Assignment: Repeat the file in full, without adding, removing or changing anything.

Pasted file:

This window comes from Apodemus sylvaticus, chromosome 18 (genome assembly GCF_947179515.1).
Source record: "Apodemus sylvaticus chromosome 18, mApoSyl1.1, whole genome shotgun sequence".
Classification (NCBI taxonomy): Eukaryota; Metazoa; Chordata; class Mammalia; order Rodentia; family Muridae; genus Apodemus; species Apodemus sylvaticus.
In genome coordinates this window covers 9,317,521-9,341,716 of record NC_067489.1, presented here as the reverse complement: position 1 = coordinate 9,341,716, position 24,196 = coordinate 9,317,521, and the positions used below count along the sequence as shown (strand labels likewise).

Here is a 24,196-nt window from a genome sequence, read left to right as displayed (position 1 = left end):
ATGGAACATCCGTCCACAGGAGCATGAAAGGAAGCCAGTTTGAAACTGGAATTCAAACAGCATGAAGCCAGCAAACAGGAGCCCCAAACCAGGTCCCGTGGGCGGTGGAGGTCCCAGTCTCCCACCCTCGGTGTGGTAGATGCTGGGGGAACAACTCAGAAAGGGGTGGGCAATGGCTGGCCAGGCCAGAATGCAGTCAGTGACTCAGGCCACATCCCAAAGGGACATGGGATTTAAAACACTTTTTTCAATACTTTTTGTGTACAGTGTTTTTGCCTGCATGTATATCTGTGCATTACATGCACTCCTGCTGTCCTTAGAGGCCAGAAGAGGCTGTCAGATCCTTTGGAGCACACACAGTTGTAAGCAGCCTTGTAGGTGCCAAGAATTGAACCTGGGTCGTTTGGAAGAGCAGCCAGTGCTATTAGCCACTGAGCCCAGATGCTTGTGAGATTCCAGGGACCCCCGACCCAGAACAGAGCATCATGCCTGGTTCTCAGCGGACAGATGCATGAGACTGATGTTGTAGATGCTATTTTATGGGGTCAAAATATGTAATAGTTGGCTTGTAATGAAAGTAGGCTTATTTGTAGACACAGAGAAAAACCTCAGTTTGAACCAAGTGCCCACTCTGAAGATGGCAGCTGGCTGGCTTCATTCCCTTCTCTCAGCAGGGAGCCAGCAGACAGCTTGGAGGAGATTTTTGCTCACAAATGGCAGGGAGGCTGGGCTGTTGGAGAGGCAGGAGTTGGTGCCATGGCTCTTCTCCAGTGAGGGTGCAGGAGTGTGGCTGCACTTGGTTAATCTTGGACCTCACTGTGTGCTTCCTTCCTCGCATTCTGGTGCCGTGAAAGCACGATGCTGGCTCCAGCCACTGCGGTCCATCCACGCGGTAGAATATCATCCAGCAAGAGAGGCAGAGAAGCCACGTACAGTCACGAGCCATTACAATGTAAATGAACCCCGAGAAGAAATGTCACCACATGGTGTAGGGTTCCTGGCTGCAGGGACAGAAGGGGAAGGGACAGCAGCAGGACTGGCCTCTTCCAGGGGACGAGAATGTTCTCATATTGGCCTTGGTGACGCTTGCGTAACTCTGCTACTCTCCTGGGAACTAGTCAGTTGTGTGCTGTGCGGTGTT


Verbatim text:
This window comes from Apodemus sylvaticus, chromosome 18 (genome assembly GCF_947179515.1).
Source record: "Apodemus sylvaticus chromosome 18, mApoSyl1.1, whole genome shotgun sequence".
Classification (NCBI taxonomy): Eukaryota; Metazoa; Chordata; class Mammalia; order Rodentia; family Muridae; genus Apodemus; species Apodemus sylvaticus.
In genome coordinates this window covers 9,317,521-9,341,716 of record NC_067489.1, presented here as the reverse complement: position 1 = coordinate 9,341,716, position 24,196 = coordinate 9,317,521, and the positions used below count along the sequence as shown (strand labels likewise).

Here is a 24,196-nt window from a genome sequence, read left to right as displayed (position 1 = left end):
ATGGAACATCCGTCCACAGGAGCATGAAAGGAAGCCAGTTTGAAACTGGAATTCAAACAGCATGAAGCCAGCAAACAGGAGCCCCAAACCAGGTCCCGTGGGCGGTGGAGGTCCCAGTCTCCCACCCTCGGTGTGGTAGATGCTGGGGGAACAACTCAGAAAGGGGTGGGCAATGGCTGGCCAGGCCAGAATGCAGTCAGTGACTCAGGCCACATCCCAAAGGGACATGGGATTTAAAACACTTTTTTCAATACTTTTTGTGTACAGTGTTTTTGCCTGCATGTATATCTGTGCATTACATGCACTCCTGCTGTCCTTAGAGGCCAGAAGAGGCTGTCAGATCCTTTGGAGCACACACAGTTGTAAGCAGCCTTGTAGGTGCCAAGAATTGAACCTGGGTCGTTTGGAAGAGCAGCCAGTGCTATTAGCCACTGAGCCCAGATGCTTGTGAGATTCCAGGGACCCCCGACCCAGAACAGAGCATCATGCCTGGTTCTCAGCGGACAGATGCATGAGACTGATGTTGTAGATGCTATTTTATGGGGTCAAAATATGTAATAGTTGGCTTGTAATGAAAGTAGGCTTATTTGTAGACACAGAGAAAAACCTCAGTTTGAACCAAGTGCCCACTCTGAAGATGGCAGCTGGCTGGCTTCATTCCCTTCTCTCAGCAGGGAGCCAGCAGACAGCTTGGAGGAGATTTTTGCTCACAAATGGCAGGGAGGCTGGGCTGTTGGAGAGGCAGGAGTTGGTGCCATGGCTCTTCTCCAGTGAGGGTGCAGGAGTGTGGCTGCACTTGGTTAATCTTGGACCTCACTGTGTGCTTCCTTCCTCGCATTCTGGTGCCGTGAAAGCACGATGCTGGCTCCAGCCACTGCGGTCCATCCACGCGGTAGAATATCATCCAGCAAGAGAGGCAGAGAAGCCACGTACAGTCACGAGCCATTACAATGTAAATGAACCCCGAGAAGAAATGTCACCACATGGTGTAGGGTTCCTGGCTGCAGGGACAGAAGGGGAAGGGACAGCAGCAGGACTGGCCTCTTCCAGGGGACGAGAATGTTCTCATATTGGCCTTGGTGACGCTTGCGTAACTCTGCTACTCTCCTGGGAACTAGTCAGTTGTGTGCTGTGCGGTGTT